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Roadmaster 100 Skylark
The Buick Skylark is a passenger car produced by the Buick division of General Motors. The model was made in six production runs, during 46 years, over which the car's design varied dramatically due to changing technology, tastes, and new standards implemented over the years.
Created to mark Buick's 50th anniversary, the Roadmaster Skylark joined the Oldsmobile 98 Fiesta and Cadillac Series 62 Eldorado as top-of-the-line, limited-production specialty convertibles introduced in 1953 by General Motors to promote its design leadership. Of the three, the Skylark's run of 1,690 units proved the most successful, and an amazing sales feat considering the car's 1953 list price of slightly in excess of US$5,000 was almost 50% more than the well-equipped US$3,200 Roadmaster convertible it was based on. Nevertheless, many languished in dealer showrooms and were eventually sold at discount.
Production ran for two years. Based on the model 76R two-door Roadmaster convertible, the 1953 Skylark (designated model 76X) had identical dimensions (except height), almost identical appearance, shared its drive train, and had all its standard equipment &emdash; plus its few remaining options, including power windows, power brakes, full carpeting, and a "Selectronic" AM radio. Only A/C wasn't offered, unnecessary in either convertible.
Importantly, the new Skylark featured Buick's new 322 in³ (5.3 L) Nailhead V8 in place of the autotmaker's longstanding straight 8, and a 12 volt electrical system, both division firsts. It debuted full-cutout wheel openings, a styling cue that spread to the main 1954 Buick line. Accenting its lowered, notched beltline was a new "Sweepspear" running almost the entire length of the vehicle, a styling cue that was to appear in various forms on many Buick models over the years.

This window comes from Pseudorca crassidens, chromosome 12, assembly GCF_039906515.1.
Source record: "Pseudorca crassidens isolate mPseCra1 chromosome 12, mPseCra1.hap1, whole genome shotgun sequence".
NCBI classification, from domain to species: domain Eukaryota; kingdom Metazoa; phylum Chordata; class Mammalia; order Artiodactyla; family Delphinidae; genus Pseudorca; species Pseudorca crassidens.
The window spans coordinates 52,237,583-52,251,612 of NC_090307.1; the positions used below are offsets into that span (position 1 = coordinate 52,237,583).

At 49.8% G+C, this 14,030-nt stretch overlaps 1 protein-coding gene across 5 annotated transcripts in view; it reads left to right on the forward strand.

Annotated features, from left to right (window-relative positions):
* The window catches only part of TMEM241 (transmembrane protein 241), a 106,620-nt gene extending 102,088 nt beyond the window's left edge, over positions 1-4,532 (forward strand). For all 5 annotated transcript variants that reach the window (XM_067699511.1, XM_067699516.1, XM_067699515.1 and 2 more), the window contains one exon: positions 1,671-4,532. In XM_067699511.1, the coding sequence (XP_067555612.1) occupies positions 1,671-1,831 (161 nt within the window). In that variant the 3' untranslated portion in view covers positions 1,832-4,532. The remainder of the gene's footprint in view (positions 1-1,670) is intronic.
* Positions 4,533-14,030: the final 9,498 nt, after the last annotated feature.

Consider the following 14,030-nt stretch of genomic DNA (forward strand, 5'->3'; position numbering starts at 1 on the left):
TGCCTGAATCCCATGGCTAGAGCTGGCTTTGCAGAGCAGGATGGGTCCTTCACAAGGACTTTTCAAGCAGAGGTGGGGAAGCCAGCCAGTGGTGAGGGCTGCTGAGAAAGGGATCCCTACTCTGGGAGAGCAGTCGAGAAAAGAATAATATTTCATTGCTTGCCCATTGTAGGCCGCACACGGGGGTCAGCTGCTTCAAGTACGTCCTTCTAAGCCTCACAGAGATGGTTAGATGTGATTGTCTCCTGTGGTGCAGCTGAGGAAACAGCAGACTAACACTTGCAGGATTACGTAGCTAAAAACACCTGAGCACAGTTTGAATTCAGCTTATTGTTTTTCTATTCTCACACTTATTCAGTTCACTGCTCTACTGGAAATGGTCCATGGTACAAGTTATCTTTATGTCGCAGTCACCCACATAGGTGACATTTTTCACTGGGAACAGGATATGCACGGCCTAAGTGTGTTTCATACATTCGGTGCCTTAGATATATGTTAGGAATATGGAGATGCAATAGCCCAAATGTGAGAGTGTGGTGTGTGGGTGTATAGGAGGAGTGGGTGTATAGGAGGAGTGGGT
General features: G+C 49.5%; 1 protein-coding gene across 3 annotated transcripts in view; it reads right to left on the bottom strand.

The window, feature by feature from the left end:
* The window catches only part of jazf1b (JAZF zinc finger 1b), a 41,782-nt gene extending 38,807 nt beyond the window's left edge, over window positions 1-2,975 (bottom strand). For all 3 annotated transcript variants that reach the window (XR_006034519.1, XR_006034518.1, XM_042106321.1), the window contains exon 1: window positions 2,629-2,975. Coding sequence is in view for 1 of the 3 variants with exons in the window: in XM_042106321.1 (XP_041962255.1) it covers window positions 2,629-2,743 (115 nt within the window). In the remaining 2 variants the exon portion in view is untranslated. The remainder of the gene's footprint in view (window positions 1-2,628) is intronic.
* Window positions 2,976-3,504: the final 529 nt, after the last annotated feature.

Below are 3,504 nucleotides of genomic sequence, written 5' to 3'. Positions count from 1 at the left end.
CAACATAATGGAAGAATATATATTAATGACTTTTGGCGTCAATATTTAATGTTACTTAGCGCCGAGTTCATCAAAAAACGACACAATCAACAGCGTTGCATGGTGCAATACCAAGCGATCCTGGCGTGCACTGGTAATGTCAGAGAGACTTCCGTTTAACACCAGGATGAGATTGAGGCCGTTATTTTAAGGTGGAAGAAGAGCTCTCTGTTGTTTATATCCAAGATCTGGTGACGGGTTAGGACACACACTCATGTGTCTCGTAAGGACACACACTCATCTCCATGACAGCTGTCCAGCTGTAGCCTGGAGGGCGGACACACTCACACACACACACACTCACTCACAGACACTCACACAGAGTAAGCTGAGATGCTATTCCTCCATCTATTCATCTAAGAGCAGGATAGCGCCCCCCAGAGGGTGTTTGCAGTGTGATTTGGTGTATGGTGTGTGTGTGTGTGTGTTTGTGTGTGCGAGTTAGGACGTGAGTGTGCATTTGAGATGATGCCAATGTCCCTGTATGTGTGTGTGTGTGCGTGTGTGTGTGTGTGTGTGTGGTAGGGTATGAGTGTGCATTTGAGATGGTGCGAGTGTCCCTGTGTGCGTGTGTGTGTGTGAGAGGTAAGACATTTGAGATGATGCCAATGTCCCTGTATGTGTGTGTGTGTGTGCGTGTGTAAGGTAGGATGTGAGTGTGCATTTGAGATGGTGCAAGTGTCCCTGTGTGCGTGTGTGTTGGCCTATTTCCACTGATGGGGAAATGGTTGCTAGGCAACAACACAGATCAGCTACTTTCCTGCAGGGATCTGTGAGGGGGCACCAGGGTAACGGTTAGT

The 1953 Skylark was handmade in many respects. Only stampings for the hood, trunk lid and a portion of the convertible tub were shared with the Roadmaster and Super convertibles. All Skylark tubs were finished with various amounts of lead filler. The inner doors were made by cutting the 2-door Roadmaster's in two then welding the pieces back together at an angle to produce the rakish door dip. An overall more streamlined look was reinforced by cutting the windshield almost 3 inches (7.6 cm) shorter and lowering the side windows and convertible top frame proportionately. Seat frames and steering column were then dropped to provide proper headroom and driving position. Front leg room was 44.7 inches (114 cm). Authentic wire wheels were produced by Kelsey-Hayes, chromed everywhere except the plated and painted "Skylark" center emblem.
1954 Buick Roadmaster Skylark Series 100 convertible
The Skylark returned in 1954 with radically restyled styling unique to the Buick line, which included wheel cutouts that could be painted in a contrasting color to the body's. The trunk was sloped into a semi-barrel, and tail lights moved to large chromed fins projecting atop the rear fenders.
Re-designated model 100, the car was based on the all-new shorter Century/Special series 40 chassis and not the larger series 60 Roadmaster/Super chassis, also all-new for 1954. Once again, all Skylarks were built as two-door convertibles and carried the same luxury equipment as before, but front leg room dropped 2.4 inches (6.1 cm). While smaller and lighter, the Skylark got a performance boost by retaining the big Buicks' powertrain, an evolutionary improvement of 1953's with the highest output in the division's lineup.
The 1954 Skylark once again had unique sheetmetal stampings for its elongated wheel cutouts and new semi-barrel trunk, though fabrication was done without hand labor. The hood ornament was unique, adopted the following year across the Buick product line.
Sales proved to be poor, reflecting the Skylark's continued high price coupled with a perceived step-down from the Roadmaster/Super series, slumping far enough to cause the model's cancellation at the end of the 1954 model year.
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